of barriers is affected by factors such as time required to penetrate in 
relation to detection and response capability, the amount of normal foot 
traffic through the area, and the extent of concealment available to 
adversaries.

Entry Searches: 

Licensees have made modifications to access controls to ensure that all hand-
carried items will be subjected to appropriate explosives search.  Insensitive 
equipment has been upgraded or replaced with new equipment at some facilities.

Response Weapons and Equipment: 

Some licensees have stored response weapons in more than one location to faci-
litate a timely response to a security contingency and to prevent easy inter-
diction of the response force.  Ammunition placed in the weapons that are 
locked in storage or in load bearing systems (e.g., cartridge case) can also 
facilitate rapid deployment.

Computer Software Changes:

In addition to testing those zones affected by software modifications, some 
licensees randomly test the remainder of the system to verify that it has not 
been adversely affected by the change, either accidentally or deliberately.

Security Lighting: 

Uninterruptible power supply systems have been used as the preferred source of 
backup power.  Station or security generators and station batteries also have 
been used.

Tactical Training:

Some licensees are increasing the frequency and thoroughness of tactical 
training drills for their security forces.  Security training officers have 
been given specialized education and training in tactics.  

No specific action or written response is required by this information notice.
If you have any questions about this matter, please contact the technical 
contact listed below or the Regional Administrator of the appropriate regional 
office. 




                              Charles E. Rossi, Director 
                              Division of Operational Events Assessment
                              Office of Nuclear Reactor Regulation

Technical Contact:  Michael S. Warren, NRR
                    (301) 492-3211

Attachment:  List of Recently Issued NRC Information Notices
.                                                            Attachment
                                                            IN 88-41 
                                                            June 22, 1988 
                                                            Page 1 of 1

                             LIST OF RECENTLY ISSUED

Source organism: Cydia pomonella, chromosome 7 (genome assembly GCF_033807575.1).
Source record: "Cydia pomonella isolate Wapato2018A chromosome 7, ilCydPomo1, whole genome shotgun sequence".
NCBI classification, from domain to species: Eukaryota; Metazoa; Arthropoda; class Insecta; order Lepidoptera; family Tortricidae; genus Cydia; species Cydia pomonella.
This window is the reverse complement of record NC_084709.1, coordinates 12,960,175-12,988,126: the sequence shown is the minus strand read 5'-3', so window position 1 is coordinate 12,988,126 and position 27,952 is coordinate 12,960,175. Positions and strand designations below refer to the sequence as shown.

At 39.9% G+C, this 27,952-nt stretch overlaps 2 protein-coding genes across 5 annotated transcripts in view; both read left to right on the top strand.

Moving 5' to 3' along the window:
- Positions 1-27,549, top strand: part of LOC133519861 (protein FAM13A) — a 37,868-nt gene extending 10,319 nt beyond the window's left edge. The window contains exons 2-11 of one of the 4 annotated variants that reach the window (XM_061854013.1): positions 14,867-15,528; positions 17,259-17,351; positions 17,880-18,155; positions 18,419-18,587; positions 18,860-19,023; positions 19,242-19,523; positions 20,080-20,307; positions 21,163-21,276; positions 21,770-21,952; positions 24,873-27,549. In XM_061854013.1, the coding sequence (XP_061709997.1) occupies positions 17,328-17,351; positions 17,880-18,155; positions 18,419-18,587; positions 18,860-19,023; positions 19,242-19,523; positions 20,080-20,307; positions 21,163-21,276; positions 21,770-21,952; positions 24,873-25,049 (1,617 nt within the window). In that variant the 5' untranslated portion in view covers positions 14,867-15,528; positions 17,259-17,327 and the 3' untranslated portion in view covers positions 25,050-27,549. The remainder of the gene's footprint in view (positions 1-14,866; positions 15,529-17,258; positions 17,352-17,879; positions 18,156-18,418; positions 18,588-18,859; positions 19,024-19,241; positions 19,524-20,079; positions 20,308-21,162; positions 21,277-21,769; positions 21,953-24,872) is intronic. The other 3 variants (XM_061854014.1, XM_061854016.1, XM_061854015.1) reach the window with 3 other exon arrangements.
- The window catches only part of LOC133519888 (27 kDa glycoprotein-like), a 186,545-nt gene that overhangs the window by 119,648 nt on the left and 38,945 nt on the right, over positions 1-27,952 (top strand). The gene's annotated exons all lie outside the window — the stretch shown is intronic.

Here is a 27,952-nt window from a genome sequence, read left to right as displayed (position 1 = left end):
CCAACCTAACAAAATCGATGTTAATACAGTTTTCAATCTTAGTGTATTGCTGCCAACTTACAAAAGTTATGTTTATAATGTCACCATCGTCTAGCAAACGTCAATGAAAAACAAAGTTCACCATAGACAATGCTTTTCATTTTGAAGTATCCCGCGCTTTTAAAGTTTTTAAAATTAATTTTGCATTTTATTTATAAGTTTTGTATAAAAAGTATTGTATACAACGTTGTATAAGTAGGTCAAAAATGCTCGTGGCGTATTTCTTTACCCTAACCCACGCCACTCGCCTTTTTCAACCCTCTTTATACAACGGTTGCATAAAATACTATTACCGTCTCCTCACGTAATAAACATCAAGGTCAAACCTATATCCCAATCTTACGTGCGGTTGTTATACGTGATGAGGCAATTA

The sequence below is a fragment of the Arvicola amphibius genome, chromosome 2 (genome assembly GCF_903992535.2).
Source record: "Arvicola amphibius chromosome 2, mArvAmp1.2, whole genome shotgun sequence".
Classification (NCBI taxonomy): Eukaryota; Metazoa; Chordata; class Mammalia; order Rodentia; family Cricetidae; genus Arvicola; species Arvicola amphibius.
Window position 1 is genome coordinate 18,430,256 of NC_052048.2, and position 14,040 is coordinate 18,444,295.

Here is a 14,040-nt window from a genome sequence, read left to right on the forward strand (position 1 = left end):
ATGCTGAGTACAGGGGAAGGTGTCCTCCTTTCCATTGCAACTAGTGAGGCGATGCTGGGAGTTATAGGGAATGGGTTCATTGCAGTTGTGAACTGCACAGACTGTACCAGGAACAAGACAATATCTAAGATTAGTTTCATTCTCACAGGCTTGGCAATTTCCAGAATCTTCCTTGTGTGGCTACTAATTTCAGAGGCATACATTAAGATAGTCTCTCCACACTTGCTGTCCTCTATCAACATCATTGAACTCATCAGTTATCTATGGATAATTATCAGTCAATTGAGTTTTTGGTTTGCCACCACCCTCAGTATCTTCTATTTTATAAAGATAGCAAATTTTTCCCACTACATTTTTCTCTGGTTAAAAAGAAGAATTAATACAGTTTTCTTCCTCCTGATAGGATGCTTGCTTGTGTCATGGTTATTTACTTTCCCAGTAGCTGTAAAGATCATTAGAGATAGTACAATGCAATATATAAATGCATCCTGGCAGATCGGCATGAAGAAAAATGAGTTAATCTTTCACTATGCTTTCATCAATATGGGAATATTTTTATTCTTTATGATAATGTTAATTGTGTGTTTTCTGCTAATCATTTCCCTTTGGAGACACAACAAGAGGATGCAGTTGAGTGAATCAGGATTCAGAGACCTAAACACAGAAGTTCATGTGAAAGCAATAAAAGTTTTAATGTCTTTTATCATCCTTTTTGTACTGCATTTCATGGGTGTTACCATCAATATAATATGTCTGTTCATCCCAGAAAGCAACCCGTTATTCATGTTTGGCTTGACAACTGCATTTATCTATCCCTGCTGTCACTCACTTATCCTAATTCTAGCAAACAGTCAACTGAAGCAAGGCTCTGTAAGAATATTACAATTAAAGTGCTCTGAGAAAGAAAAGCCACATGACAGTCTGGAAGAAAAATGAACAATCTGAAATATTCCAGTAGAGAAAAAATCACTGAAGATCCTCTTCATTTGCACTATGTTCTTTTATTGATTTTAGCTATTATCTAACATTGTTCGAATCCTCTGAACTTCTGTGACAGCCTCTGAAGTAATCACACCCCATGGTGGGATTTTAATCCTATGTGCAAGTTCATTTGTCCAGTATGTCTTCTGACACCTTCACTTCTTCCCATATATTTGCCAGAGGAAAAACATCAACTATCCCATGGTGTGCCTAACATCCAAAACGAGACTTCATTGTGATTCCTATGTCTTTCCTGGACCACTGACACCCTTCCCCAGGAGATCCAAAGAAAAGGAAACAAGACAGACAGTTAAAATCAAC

NRC INFORMATION NOTICES 
_____________________________________________________________________________
Information                                  Date of 
Notice No._____Subject_______________________Issuance_______Issued to________

88-40          Examiners' Handbook for       6/22/88        All holders of OLs
               Developing Operator                          or CPs for nuclear
               Licensing Examinations                       power reactors. 

88-39          LaSalle Unit 2 Loss of        6/15/88        All holders of OLs
               Recirculation Pumps With                     or CPs for BWRs. 
               Power Oscillation Event 

88-38          Failure of Undervoltage       6/15/88        All holders of OLs
               Trip Attachment on General                   or CPs for nuclear
               Electric Circuit Breakers                    power reactors. 

88-37          Flow Blockage of Cooling      6/14/88        All holders of OLs
               Water to Safety System                       or CPs for nuclear
               Components                                   power reactors. 

88-36          Possible Sudden Loss of RCS   6/8/88         All holders of OLs
               Inventory During Low Coolant                 or CPs for PWRs. 
               Level Operation                              

88-35          Inadequate Licensee Performed 6/3/88         All holders of OLs
               Vendor Audits                                or CPs for nuclear
                                                            power reactors. 

88-34          Nuclear Material Control      5/31/88        All holders of OLs
               and Accountability of                        or CPs for nuclear
               Non-Fuel Special Nuclear                     power reactors. 
               Material at Power Reactors 

87-61,         Failure of Westinghouse       5/31/88        All holders of OLs
Supplement 1   W-2-Type Circuit Breaker                     or CPs for nuclear
               Cell Switches                                power reactors. 

88-33          Recent Problems Involving     5/27/88        All Agreement 
States 
               the Model Spec 2-T                           and NRC licensees 
               Radiographic Exposure                        authorized to 
               Device                                       manufacture, 
                                                            distribute or 
                                                            operate radio-
                                                            graphic exposure 
                                                            devices and source
                                                            changers. 
_____________________________________________________________________________
OL = Operating License
CP = Construction Permit 
Page Last Reviewed/Updated Tuesday, November 12, 2013